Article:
In collaboration with The Leukemia & Lymphoma Society (LLS), Dr. Todd Cooper, an oncologist and director of the Seattle Children’s High-Risk Leukemia Program, is part of a team leading the effort to launch a global precision medicine master clinical trial called the LLS Pediatric Acute Leukemia (PedAL) Initiative. The goal of the trial, which is part of The LLS Children’s Initiative: Cures and Care for Children, is to test multiple targeted therapies simultaneously at up to 200 clinical sites, including Seattle Children’s, worldwide.

Cooper, the Clinical Trial Lead, will oversee the master screening trial where children with newly diagnosed and relapsed acute leukemia can choose to have their clinical and biologic information included in an international database. This database will serve many purposes, including helping to determine an individual child’s eligibility for a number of targeted clinical trials. The data will also be used to uncover new targets for therapy and as a rich source for groundbreaking discoveries.

On the Pulse sat down with Cooper to discuss the specifics of the trial and how it will possibly revolutionize the types of cancer treatments available for children.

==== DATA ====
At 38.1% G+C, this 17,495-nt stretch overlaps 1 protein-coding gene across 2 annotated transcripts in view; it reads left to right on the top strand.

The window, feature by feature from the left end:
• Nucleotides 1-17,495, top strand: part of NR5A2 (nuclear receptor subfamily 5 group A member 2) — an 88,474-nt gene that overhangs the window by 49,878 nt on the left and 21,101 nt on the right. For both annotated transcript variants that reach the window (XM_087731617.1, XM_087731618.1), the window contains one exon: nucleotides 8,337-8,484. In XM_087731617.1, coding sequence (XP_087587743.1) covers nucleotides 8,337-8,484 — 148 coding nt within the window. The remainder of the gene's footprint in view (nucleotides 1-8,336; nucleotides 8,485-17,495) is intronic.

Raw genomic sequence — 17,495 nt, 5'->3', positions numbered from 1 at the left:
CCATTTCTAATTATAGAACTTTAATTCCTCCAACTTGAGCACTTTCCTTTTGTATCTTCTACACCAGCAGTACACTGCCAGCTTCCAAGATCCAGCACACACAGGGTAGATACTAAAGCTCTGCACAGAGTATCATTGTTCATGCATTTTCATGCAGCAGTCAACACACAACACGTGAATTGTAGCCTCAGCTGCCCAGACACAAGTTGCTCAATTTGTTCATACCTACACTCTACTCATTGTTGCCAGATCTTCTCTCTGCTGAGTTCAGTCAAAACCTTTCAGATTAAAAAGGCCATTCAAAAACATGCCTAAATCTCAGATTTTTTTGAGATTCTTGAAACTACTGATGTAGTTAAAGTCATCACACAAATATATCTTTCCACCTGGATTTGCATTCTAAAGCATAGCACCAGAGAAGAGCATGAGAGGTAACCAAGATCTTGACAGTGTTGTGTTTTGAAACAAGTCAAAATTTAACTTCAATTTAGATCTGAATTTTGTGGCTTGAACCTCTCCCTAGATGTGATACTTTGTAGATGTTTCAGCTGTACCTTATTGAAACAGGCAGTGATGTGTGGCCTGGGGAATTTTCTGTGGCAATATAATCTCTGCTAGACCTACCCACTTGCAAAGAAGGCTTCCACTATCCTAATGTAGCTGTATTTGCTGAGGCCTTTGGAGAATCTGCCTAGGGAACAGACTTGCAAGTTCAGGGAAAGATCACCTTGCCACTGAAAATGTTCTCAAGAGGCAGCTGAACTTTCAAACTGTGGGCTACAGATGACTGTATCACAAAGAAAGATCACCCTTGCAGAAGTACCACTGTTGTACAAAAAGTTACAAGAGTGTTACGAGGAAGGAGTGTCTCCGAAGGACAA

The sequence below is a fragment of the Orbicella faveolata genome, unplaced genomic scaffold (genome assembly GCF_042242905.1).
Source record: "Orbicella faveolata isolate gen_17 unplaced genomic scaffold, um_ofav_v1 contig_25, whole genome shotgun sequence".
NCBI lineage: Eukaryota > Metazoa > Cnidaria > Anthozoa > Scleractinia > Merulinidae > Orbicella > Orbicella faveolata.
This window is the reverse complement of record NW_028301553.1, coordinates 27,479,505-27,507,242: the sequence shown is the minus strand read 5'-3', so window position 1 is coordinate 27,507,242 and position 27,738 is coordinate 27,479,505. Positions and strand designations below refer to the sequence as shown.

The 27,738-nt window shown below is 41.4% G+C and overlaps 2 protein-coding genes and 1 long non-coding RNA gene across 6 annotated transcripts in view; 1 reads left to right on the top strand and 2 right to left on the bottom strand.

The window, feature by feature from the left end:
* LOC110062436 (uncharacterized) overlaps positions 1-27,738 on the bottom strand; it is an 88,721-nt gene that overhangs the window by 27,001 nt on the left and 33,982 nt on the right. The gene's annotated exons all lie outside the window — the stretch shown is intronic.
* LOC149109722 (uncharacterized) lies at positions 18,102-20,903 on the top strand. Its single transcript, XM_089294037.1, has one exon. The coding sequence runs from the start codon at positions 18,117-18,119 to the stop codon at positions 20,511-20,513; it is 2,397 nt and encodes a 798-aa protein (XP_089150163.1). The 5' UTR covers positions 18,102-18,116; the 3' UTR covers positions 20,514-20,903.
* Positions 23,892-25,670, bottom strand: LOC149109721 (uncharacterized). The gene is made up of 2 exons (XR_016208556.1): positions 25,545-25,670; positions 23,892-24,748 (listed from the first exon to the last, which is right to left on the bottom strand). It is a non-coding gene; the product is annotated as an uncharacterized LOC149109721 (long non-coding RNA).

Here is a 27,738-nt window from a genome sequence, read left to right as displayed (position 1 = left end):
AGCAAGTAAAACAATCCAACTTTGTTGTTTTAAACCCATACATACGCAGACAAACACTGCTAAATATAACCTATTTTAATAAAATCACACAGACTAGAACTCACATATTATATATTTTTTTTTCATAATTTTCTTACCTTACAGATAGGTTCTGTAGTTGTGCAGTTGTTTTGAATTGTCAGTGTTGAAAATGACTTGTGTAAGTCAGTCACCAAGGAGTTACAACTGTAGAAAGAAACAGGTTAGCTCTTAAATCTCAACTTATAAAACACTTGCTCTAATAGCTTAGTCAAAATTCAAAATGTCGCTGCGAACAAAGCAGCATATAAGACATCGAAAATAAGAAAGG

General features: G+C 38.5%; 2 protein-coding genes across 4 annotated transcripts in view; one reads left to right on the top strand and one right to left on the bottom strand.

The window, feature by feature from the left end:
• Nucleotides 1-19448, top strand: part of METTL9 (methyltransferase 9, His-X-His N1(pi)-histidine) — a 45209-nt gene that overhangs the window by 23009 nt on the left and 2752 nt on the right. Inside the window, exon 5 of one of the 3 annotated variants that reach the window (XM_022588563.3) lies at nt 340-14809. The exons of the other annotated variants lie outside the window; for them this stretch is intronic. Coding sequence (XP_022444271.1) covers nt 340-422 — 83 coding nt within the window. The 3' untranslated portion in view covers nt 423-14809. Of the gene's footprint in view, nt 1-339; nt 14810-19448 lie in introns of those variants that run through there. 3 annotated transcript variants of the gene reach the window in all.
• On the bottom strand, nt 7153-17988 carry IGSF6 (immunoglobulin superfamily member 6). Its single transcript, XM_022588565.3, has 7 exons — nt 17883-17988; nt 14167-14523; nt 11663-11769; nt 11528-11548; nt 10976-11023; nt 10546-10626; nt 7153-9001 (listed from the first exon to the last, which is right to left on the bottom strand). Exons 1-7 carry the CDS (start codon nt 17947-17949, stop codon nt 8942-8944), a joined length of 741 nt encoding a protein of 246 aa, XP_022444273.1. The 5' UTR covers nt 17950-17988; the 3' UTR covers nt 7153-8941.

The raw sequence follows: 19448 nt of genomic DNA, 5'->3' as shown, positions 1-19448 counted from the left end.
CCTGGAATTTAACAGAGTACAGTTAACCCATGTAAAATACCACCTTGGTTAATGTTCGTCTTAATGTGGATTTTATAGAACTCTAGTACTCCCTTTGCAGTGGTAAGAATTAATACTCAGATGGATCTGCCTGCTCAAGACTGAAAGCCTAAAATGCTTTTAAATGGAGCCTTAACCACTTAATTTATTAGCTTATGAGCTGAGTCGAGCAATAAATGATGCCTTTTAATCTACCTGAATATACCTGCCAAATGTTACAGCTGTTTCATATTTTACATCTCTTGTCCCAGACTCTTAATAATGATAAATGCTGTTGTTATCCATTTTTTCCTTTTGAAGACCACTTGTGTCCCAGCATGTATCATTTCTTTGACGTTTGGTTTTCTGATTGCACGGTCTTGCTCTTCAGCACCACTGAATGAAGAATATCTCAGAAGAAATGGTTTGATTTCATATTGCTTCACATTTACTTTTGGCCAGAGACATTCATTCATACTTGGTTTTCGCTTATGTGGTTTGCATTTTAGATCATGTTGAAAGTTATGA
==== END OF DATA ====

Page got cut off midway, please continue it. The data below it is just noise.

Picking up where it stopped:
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Dealing With the Emotional Aftermath of a Cancer Diagnosis

Grace Blanchard was just three weeks away from graduating from college when she began feeling like something was off.

“It started with my handwriting,” Blanchard said. “I had always felt like I had good handwriting, so it was strange that it all of a sudden became messy, slanted and unreadable.”

Then there was the slurred speech and dizziness.

“At first I thought I had vertigo,” she said, “so I decided to see a neurologist to get an MRI.”

Once the results of the MRI scan were in, Blanchard received a call.

“They asked me to come into the clinic as quickly as possible, and that I should bring support,” she said. “They knew that after hearing, ‘you have a brain tumor the size of a golf ball on your cerebellum,’ I wouldn’t be able to listen to anything else.”

The following day, Blanchard flew from California, where she had been going to school, to Seattle, her hometown, for surgery to remove the tumor.

“I decided Seattle would be the best option, not only because I wanted to be with my family,” she said, “but also because of the fact that Seattle has the best hospitals for cancer treatment.”

Within 24 hours of flying into Seattle, Blanchard went to Seattle Children’s to get her tumor surgically removed.